Keith Moore, vice-president of Pelham Cares’ board of directors, hard at work taking stock of the stock in 2021. BERNIE PUCHALSKI

Annual Pelham Cares event coming up

Keith Moore has a long history with the Pelham Cares food drive. It started 15 years ago when the Fonthill realtor and his wife, Christine, helped out by picking up food donations from the doorsteps of Pelham residents.

“My wife and I ran out of our route so we went back to the Lions club and asked for another route. They told us ‘We don’t have any but go to the diner because they can use you there. ’ ”

The couple went to the former Donut Diner to help sort the mountain of grocery bags of donated items being sorted at that location.

“We realized when we walked in there that there’s a whole lot more involved than stepping up to someone’s door and picking up food boxes,” he said. “I gave one of the volunteers my card and said, ‘If you need my help, call me.’ They called the next day.”

It was the beginning of a long relationship.

“They had me come in and do some [sorting and packaging of food] and I have been here ever since. Now I am the vice-president of the board of directors too.”

Moore has gotten more out of the volunteering than he has ever given and encourages others to get involved.

“It is a few hours out of your day — it might be a three-hour shift — the help is always appreciated and every volunteer walks away feeling good.”

To volunteer, call 905-892-5300 or visit [email protected]

Started in 1991, the Pelham Food Drive was held every year on the first Saturday of December. The Covid-19 pandemic changed all that and last year the food drive consisted of people dropping off donations at the Meridian Community Centre.

“The Town stepped up and said they had a space we could use, and we did five weeks on Thursday, Friday and Saturday,” Moore said. “It was phenomenally orchestrated and this year it is at the same location and scenario.”

But the drop-off times and days have changed.

Volunteers will accept donations at the Meridian Community Centre each weekend between Nov. 12 and Nov. 28. Donations, including gift cards and monetary offerings, will be accepted Fridays from noon to 7 PM, and Saturdays and Sundays from 9 AM to 3 PM.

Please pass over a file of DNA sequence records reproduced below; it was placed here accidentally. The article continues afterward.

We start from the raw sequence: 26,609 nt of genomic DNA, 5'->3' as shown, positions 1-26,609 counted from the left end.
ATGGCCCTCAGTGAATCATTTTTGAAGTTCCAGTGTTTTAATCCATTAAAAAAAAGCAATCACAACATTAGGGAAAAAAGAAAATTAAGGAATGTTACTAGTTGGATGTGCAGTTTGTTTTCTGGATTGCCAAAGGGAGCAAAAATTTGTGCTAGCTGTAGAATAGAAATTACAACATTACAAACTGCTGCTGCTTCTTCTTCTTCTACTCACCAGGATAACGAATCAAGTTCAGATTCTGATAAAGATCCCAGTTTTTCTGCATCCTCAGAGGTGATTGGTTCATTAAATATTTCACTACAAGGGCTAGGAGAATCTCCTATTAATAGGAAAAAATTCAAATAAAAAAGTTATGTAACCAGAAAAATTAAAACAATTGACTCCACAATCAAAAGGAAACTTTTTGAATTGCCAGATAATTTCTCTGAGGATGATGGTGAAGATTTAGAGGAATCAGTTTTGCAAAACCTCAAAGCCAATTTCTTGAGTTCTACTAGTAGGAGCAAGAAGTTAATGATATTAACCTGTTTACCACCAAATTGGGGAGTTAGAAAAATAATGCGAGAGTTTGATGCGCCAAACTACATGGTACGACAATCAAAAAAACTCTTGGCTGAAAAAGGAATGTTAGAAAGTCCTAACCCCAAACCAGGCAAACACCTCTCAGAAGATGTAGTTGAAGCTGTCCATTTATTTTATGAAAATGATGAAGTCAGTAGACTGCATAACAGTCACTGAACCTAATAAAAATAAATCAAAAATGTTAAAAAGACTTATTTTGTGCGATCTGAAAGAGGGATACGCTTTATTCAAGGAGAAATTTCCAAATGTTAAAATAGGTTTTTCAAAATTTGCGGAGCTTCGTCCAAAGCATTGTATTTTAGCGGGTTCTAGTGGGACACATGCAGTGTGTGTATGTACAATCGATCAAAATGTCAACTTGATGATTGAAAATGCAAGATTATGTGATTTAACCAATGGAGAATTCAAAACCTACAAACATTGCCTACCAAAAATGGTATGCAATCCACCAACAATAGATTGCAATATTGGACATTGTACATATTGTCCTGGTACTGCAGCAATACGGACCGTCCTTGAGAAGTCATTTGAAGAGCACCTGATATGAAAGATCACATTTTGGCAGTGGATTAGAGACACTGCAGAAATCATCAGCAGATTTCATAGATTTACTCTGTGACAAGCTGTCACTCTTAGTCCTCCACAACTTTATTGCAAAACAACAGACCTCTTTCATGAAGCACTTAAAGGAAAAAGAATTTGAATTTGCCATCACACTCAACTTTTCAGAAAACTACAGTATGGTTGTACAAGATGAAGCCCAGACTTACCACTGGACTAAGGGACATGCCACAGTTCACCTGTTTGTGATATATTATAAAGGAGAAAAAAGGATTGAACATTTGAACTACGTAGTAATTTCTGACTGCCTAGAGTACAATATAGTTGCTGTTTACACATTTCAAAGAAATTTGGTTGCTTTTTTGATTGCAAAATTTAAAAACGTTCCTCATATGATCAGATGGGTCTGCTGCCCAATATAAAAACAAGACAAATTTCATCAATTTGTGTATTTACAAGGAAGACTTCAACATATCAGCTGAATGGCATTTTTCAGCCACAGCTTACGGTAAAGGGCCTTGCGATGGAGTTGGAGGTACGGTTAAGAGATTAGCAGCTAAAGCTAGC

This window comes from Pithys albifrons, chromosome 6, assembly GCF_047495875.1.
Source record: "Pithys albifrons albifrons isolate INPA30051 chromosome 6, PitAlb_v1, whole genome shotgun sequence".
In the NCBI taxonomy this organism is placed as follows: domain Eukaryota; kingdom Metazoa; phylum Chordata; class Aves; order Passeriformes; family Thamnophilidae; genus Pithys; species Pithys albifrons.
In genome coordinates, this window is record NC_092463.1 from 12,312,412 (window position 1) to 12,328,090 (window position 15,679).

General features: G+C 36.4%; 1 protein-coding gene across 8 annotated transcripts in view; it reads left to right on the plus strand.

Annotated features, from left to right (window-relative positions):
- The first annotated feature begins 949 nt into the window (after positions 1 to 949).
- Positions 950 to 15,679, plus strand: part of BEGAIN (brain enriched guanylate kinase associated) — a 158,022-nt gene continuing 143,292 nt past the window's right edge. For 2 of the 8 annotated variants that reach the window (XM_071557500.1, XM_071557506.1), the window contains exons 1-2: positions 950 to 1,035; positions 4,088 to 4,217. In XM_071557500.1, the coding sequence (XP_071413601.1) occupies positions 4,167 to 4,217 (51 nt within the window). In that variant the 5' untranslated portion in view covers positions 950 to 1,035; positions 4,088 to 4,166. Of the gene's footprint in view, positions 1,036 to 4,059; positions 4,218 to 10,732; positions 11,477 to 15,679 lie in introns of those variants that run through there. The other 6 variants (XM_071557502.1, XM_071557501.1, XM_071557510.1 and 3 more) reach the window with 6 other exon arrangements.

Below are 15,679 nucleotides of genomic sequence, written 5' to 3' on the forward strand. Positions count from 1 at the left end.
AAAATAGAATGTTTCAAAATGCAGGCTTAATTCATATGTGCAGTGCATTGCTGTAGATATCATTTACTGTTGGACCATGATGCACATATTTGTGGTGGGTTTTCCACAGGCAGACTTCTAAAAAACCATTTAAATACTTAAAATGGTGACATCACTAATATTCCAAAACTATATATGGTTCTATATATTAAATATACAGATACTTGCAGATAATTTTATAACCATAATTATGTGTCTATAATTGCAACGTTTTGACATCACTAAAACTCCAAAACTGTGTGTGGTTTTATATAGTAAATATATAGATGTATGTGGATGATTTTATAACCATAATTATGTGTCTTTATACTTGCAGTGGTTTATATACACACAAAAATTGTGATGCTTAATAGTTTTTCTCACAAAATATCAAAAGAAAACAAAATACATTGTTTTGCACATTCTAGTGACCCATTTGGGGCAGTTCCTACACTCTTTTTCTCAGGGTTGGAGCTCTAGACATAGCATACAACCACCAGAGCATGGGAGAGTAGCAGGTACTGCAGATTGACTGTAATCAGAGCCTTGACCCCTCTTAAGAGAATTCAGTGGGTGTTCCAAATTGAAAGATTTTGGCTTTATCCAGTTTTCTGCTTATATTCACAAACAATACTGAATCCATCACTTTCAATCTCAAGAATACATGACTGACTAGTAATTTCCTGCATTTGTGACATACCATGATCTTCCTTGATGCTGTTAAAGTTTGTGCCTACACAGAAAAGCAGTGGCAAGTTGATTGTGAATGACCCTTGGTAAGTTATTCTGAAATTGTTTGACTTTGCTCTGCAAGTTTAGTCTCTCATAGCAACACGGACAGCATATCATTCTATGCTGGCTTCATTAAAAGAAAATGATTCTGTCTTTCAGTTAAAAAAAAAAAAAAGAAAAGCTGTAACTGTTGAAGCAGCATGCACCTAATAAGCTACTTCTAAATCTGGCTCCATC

Pop-up food drives will be held Saturday, Nov, 20 from 9 AM to 2 PM at Food Basics and Sobeys on Highway 20, and the home of the Fenwick Lions Club, at Centennial Park in Fenwick. Food, hygiene, and monetary donations will be gratefully accepted at all three locations.

The top ten most needed items are: canned chili and stews; canned fruits and vegetables; Side Kicks or Hamburger Helper; large cans of soups; rice mixes; instant potatoes; peanut-free school snacks; flaked ham, chicken or turkey; laundry soap and scent-free soap.

“The food drive is our largest resource for donated food,” Moore said.

The goal is to collect 3,000 wine bottle boxes full of food.

“That would carry us late April to early May. The goal is basically to fill up the shelves in the basement,” he said. “Last year, 1,800 boxes of food were donated and we were thrilled with that.”

The Covid-19 pandemic has made this year’s food drive even more important for Pelham Cares, which receives no government funding.

“Our need has dramatically increased. Nobody expected Covid to last as long,” Moore said. “At first it was just a passing thing but our challenge now is accommodating all the requests from individuals and families.”

Compared to the same time last year, there has been a 28 percent increase in emergency orders and a 38 percent increase in individuals registered with Pelham Cares. The demand for the organization’s Thanksgiving hampers increased by 14 percent this year.

Pelham Cares uses established policies for screening and assisting its clients. The biggest challenges facing the organization is the increase in numbers as well as the dietary requirements of clients. Individuals and sometimes even entire families have dietary restrictions and accommodating those requests are costly. Pelham Cares is trying to provide more healthy foods and protein sources through local farmers and other community partners.

With the aging of existing Pelham residents and the growth in Pelham’s population, Pelham Cares expects its client base for all its services to continue to grow.